Islamic Identity Conflict: The Sectarianism of Sunni and Shia
The divide between Sunni and Shia Muslims is rooted in divergent opinions about the succession of Islamic leadership, how some parts of the Qur’an are to be interpreted, and different understandings of how to be a Muslim. These differences are magnified in a long-standing and intense struggle among nations and ethnic groups for political power in the Middle East and beyond. Although most Muslims reject sectarianism, some have debased Sunni and Shia identities to justify their pursuit of power and influence. This article employs four of Geert Hofstede’s cultural dimensions to better understand the social and political aspects of the sectarian divide between Sunni and Shia Muslims: (1) exclusion in an inclusive culture; (2) uncertainty avoidance; (3) short-term orientation; and (4) power distance.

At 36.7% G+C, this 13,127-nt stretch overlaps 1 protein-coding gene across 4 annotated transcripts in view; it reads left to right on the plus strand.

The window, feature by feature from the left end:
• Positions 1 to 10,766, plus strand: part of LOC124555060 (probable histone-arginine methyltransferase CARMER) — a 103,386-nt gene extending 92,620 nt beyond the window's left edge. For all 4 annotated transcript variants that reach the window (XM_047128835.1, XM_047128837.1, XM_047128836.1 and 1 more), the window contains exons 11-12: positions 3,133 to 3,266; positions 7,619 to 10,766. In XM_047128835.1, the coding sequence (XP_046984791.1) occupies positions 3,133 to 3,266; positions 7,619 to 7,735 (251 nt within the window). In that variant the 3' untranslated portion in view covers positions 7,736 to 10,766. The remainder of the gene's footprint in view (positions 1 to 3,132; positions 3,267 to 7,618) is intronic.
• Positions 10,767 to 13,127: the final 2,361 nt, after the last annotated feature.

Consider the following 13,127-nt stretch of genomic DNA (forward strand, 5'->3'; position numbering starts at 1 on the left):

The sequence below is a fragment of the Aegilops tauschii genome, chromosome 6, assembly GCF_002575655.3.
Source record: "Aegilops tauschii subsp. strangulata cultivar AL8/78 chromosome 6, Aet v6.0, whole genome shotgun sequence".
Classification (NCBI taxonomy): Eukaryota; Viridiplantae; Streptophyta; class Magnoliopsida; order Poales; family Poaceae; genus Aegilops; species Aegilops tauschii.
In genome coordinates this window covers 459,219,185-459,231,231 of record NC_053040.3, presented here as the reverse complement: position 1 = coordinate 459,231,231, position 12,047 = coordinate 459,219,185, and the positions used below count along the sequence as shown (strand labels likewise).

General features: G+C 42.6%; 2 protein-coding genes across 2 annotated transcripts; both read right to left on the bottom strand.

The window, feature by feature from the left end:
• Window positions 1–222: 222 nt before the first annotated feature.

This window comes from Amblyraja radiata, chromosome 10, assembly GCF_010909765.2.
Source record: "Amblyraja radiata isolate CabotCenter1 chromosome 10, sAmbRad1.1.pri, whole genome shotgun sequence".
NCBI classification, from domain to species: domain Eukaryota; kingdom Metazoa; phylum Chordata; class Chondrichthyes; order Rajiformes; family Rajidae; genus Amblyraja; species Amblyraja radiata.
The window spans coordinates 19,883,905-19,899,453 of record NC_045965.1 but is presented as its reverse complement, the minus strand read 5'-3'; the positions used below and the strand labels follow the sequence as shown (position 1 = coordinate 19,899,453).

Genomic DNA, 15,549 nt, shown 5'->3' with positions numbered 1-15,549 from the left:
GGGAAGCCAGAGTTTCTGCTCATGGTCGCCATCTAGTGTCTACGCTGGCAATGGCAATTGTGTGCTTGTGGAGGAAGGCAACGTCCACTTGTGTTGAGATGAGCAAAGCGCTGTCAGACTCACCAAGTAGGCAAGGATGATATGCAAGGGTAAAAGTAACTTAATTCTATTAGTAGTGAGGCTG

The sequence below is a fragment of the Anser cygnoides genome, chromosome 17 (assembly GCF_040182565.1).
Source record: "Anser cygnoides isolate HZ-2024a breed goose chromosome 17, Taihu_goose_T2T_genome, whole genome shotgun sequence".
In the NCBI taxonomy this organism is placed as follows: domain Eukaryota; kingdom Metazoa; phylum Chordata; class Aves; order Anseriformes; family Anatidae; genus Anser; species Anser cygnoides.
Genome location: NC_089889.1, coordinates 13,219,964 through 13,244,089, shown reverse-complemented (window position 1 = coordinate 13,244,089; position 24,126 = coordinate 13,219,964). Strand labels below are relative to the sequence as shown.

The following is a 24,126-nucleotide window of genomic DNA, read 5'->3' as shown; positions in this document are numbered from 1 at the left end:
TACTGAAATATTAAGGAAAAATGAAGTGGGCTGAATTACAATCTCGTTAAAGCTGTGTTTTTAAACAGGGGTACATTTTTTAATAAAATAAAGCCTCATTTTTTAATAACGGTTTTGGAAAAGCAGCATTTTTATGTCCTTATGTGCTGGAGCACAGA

This article grew out of a paper from my first class at the Straus Institute for Dispute Resolution. It’s been published! This link opens the article in a new window.